Scores of millions have been cut from local authority bus funding in recent years threatening entire networks, new research has revealed.
A Campaign for Better Transport report, Buses in Crisis, shows that since 2010 £78m has been cut from local authority bus funding in England and Wales resulting in over 2,400 bus services being reduced, altered or withdrawn from service.
It also found that 63% of local authorities cut funding for bus services in 2015/16, with 44% reducing or withdrawing services entirely.
The report also highlights a steep rise in fares, with ticket prices in England having shot up by more than double the rate of inflation in some areas and increasing by an average of 61% overall between March 2005 and March 2015.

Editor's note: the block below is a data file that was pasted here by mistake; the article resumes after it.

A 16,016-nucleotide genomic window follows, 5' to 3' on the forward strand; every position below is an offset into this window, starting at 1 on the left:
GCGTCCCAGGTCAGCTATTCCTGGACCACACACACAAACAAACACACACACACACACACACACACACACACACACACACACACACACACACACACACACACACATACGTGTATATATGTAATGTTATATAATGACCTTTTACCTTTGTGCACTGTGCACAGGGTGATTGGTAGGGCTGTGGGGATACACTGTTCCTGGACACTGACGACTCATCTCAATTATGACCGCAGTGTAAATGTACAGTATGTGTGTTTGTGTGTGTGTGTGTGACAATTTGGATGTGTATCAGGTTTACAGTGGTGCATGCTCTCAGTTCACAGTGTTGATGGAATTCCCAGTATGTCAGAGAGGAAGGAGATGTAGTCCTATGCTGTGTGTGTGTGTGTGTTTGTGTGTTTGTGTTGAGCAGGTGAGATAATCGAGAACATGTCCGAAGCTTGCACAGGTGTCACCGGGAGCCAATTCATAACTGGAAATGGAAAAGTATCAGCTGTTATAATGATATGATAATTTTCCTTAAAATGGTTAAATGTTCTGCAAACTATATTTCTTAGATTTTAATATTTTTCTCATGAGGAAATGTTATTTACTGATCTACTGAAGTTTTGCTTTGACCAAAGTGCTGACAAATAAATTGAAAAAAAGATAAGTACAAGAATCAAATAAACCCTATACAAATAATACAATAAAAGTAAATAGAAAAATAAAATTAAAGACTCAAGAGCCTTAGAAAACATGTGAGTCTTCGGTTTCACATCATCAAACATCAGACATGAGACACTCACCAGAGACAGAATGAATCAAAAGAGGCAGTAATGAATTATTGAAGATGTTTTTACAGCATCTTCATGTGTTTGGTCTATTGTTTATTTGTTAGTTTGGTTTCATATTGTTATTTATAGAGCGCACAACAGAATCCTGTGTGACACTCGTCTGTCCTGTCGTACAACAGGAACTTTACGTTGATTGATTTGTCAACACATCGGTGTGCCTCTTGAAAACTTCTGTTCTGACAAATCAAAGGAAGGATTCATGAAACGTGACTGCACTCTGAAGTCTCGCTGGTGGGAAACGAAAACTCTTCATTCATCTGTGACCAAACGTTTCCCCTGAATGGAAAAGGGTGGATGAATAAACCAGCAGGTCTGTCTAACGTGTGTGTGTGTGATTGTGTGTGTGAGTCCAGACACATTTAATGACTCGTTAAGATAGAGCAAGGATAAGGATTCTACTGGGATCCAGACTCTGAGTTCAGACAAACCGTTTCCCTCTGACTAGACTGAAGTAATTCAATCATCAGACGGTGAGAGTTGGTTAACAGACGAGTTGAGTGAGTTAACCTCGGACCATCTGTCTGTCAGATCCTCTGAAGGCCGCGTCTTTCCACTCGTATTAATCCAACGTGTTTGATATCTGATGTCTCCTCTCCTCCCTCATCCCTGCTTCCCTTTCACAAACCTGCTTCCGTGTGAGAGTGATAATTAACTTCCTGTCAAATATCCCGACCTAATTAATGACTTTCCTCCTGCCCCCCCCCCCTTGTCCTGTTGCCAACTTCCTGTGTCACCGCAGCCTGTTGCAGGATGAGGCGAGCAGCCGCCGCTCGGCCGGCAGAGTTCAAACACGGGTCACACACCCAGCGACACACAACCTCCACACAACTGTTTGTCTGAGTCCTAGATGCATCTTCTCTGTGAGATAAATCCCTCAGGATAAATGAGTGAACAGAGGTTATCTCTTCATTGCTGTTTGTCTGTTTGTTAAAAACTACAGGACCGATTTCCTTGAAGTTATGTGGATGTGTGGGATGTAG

Bus fares rose at a faster rate in metropolitan areas (71%) than in non-metropolitan areas (44%).
Over the same period the Retail Prices Index rose by 35%, marking a significantly price increase for fares in real terms.
Martin Abrams, public transport campaigner, Campaign for Better Transport, said: ‘The bus crisis across the country is now causing real hardship for many people. Our research shows that in many areas funding cuts have now reached new depths. Many places are being left with no bus services at all and even in better served areas our research shows continuing fare rises mean people are being priced off buses.
‘Now is the time for central and local government to appreciate the real value of bus services with actions not just words. In next week's Spending Review, the chancellor George Osborne has a simple choice: go for further cuts in bus funding, with all the social and economic damage these will cause, OR recognise the vitally important role buses play for millions of people every single day and ensure they have the funding they need and deserve.’